She Stands In New York Harbor

She stands in New York Harbor,
where once She greeted those
who came by ship from Europe,
from the Old World to the New.

She stands in New York Harbor,
and has hardly heard a word
spoken in Algonquian
since She gleamed bright-penny hue.

She stands in New York Harbor,
near to Brooklyn, Newark, and
the Bronx: elites of coastal cities—
clearly haven’t got a clue.

She stands in New York Harbor,
and She thinks upon the words
inscribed there at Her feet,
for all the world to view.

She stands in New York Harbor,
Her lamp aloft beside—
is it a golden door?
Can poor brown folks come through?

She stands in New York Harbor,
and thinks that blood runs red
from queer and straight alike,
from trans and cis, from goy and Jew.

She stands in New York Harbor,
and realizes how white
the children are of those
that Ellis Island welcomed through.

She stands in New York Harbor,
a melancholic blue,
and She wonders if the name
of “Liberty” is true.

She stands in New York Harbor,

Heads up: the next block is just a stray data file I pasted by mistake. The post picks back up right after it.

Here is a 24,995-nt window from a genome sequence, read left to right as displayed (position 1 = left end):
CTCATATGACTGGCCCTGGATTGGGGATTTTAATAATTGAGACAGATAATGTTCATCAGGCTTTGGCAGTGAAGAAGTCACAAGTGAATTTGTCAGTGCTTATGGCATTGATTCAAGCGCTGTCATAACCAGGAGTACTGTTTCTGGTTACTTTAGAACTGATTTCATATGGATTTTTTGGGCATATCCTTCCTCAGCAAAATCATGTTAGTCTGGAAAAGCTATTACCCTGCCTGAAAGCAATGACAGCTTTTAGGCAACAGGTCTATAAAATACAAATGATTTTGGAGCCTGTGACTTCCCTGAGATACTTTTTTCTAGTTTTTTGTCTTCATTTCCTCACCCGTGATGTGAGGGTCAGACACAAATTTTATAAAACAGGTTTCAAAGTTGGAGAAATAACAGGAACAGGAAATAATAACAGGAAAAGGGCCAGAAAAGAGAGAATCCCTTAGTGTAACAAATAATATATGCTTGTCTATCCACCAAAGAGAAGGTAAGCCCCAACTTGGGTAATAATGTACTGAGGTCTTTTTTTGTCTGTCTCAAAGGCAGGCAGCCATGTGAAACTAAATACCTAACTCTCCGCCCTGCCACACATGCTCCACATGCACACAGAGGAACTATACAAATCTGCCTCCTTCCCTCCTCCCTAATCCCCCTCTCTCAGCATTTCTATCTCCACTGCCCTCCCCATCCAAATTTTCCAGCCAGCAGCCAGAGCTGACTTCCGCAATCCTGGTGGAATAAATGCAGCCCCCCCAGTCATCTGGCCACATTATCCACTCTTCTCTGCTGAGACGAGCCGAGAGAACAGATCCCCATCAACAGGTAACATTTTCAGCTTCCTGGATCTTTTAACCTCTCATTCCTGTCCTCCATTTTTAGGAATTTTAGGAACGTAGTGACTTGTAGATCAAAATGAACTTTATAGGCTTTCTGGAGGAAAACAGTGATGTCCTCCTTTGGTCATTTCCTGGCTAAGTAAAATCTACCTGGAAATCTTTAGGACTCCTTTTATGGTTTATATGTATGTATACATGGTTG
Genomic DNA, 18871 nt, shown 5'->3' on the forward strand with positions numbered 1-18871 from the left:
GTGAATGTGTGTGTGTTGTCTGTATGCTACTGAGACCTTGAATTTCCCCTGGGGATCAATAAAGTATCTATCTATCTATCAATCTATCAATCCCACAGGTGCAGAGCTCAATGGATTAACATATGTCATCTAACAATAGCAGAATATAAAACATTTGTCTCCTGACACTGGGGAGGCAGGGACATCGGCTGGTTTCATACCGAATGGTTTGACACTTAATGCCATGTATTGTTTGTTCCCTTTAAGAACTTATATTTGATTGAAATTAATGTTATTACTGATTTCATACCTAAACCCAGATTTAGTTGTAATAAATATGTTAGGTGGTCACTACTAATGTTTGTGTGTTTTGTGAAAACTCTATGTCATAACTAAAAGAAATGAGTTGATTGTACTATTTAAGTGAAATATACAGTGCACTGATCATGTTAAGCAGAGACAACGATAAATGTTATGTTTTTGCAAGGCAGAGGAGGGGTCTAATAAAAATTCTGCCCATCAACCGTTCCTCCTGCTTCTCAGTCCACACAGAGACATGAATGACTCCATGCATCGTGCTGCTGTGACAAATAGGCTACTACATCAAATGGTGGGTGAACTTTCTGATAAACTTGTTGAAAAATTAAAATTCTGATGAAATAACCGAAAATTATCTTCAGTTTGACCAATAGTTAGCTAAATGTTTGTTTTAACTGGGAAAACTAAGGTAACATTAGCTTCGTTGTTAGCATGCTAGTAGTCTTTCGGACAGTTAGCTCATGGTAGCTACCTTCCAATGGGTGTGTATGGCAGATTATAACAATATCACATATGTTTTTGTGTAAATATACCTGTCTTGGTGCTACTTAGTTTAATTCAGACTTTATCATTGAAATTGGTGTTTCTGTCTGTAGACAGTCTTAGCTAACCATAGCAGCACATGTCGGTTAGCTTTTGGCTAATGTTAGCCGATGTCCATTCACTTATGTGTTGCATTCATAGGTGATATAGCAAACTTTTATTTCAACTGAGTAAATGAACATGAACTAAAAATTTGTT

where once the Poet Laureate
was wise-one Audre Lorde,
who knows what we must do.

She stands in New York Harbor—
did Jefferson set sail
from here to France? Did Sally?
What are we to construe?

She stands in New York Harbor,
overlooking Stonewall Inn:
“What signify a few lives lost
in a century or two?”

She stands in New York Harbor,
reflecting on the truth
of the “tree of liberty”’s
manure and poisoned root.

She stands in New York Harbor,
and refuses to despair.
She’s here for all; She will be,
though that wasn’t always true.
Some find in certain famous words
there’s justice to pursue.
The Declaration? Why, it’s still
there in DC for all to view!

 

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